The bebionic3 has 14 different grips and is delicate enough to hold an egg        

Wired, March 2013

Nigel Ackland can open beer bottles, pour drinks into a glass and delicately crack eggs into mixing bowls. So far, so normal. But the former precious metals smelter, who lost his right arm after an accident involving an industrial blender, tackles these tasks wearing a prosthesis, the bebionic3. The bebionic3 is manufactured by RSLSteeper, a Leeds-based assistive-technology company, and is the latest incarnation of a versatile and realistic artificial hand it first developed in 2009. Electrodes in a socket that fits over the user’s stump detect changes in voltage caused by the remaining muscles contracting and relaxing, and send signals to a CPU built into the unit. This controls servo motors in the four fingers and thumb, which change the hand’s shape.

“There are 14 different grips,” says Bruce Rattray, 42, bebionic3’s product manager. “From a fist to a finger-point.”

The CPU on the hand monitors each finger’s position through the rotation of its motor, enabling the hand to take up the shape of the object it is holding. “Every finger knows where the other fingers are,” says Rattray.This versatility leads to some impressive manoeuvres. Ackland can type, pick up heavy objects and beckon someone, and be adept in the kitchen, all by contracting and relaxing the muscles in his upper arm.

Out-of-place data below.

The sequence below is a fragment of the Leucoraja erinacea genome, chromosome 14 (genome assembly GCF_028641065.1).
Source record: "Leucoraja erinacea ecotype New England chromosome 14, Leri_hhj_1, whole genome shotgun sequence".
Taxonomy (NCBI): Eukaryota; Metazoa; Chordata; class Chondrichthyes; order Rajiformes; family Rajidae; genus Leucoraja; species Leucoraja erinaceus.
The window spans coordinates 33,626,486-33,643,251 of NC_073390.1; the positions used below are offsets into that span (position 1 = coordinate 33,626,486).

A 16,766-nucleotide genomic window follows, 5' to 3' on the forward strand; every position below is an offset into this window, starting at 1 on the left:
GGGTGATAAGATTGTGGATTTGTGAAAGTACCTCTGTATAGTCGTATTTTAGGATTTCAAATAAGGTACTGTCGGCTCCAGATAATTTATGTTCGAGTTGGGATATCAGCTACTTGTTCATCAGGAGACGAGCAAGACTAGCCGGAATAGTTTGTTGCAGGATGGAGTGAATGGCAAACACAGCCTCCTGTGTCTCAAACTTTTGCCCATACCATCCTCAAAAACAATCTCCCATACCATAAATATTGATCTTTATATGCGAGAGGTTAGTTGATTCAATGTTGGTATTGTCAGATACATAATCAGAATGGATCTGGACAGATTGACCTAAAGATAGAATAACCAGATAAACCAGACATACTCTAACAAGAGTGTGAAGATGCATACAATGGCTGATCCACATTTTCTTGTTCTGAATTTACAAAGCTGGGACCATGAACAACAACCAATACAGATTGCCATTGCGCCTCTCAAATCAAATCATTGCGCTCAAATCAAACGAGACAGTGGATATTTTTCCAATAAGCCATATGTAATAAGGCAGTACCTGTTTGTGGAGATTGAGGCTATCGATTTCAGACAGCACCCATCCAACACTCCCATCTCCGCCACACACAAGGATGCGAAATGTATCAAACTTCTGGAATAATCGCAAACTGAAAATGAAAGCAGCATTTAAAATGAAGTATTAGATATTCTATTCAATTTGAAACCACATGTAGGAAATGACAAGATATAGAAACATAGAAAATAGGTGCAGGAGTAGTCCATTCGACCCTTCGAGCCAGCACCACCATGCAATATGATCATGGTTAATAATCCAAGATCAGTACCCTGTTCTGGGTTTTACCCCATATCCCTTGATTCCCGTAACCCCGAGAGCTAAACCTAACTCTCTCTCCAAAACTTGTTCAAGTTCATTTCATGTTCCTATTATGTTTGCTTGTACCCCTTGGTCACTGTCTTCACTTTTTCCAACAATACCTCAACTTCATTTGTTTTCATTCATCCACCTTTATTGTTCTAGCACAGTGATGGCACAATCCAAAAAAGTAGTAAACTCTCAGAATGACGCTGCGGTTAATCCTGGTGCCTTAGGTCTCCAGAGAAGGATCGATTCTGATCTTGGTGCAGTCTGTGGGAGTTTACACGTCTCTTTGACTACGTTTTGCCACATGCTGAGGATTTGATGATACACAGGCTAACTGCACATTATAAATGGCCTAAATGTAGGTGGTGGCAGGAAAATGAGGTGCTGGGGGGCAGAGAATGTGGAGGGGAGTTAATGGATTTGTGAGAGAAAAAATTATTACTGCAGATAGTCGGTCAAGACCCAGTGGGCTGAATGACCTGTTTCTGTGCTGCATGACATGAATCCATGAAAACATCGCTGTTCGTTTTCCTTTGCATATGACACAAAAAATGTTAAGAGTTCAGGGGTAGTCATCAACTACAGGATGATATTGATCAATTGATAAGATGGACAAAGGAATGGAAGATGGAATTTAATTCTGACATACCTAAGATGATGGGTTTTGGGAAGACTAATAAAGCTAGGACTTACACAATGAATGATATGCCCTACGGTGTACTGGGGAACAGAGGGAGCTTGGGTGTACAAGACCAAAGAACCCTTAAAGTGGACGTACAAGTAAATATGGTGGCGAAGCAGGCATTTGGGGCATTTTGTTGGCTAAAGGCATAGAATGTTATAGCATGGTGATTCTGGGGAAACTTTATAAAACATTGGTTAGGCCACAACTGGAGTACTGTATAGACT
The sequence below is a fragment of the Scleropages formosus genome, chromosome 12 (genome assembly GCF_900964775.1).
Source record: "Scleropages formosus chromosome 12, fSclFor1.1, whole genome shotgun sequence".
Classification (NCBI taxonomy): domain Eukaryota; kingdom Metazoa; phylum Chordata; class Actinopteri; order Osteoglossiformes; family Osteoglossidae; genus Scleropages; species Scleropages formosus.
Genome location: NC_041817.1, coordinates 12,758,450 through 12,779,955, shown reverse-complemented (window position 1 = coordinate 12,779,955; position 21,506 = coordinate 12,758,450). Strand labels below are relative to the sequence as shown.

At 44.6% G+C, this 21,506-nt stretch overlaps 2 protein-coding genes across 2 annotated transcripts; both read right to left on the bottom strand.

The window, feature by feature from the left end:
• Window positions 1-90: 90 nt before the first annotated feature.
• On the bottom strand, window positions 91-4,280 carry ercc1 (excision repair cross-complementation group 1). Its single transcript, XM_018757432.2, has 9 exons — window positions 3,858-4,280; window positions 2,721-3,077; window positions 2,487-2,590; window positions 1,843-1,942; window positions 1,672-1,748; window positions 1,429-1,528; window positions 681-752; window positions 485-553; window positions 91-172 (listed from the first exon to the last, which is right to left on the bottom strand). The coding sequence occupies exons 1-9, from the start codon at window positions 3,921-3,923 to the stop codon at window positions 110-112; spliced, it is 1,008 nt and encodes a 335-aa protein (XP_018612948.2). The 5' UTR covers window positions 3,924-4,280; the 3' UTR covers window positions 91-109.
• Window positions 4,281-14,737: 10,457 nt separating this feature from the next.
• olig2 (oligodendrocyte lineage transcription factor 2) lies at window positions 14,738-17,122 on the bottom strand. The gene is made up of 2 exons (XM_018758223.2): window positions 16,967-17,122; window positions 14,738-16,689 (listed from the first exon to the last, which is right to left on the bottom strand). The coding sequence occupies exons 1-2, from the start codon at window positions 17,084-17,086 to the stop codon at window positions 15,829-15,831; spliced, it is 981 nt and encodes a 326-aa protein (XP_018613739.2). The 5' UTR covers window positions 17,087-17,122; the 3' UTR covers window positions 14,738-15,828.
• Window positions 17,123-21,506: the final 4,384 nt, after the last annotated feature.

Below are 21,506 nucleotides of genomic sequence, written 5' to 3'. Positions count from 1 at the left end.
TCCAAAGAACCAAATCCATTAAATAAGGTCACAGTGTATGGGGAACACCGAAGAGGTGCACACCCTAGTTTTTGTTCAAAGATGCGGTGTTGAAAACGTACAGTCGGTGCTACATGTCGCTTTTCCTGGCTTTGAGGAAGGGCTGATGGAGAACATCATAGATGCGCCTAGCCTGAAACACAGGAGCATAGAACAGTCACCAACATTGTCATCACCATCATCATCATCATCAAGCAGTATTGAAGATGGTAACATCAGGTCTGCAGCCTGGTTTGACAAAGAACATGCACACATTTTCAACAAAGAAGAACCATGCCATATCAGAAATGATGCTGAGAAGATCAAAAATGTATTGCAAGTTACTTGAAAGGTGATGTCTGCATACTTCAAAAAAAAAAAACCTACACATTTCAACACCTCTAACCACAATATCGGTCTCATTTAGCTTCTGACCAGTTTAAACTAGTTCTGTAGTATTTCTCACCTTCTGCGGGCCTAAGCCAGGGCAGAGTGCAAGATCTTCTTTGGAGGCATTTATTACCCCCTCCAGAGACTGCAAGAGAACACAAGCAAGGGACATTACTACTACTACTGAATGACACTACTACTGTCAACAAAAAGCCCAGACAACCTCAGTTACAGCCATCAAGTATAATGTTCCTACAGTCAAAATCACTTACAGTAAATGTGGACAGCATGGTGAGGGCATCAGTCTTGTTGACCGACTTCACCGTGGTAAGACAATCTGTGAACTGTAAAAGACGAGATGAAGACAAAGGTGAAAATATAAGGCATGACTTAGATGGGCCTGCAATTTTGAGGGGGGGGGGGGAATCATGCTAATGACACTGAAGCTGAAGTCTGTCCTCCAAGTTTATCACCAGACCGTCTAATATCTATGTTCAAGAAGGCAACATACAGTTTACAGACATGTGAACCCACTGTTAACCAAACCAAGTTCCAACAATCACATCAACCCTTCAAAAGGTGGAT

“It takes people about 15 minutes to get the hang of it,” says Rattray, though he admits Ackland’s egg skills take practice. A single limb costs between £8,000 and £10,000 for the components. Manufacturing can double that. Rattray says the company is working on miniaturising the design and increasing the number of grips the hand is capable of. “And then,” he says, “we start moving on from the hand to giving movement to the wrist and the elbow.”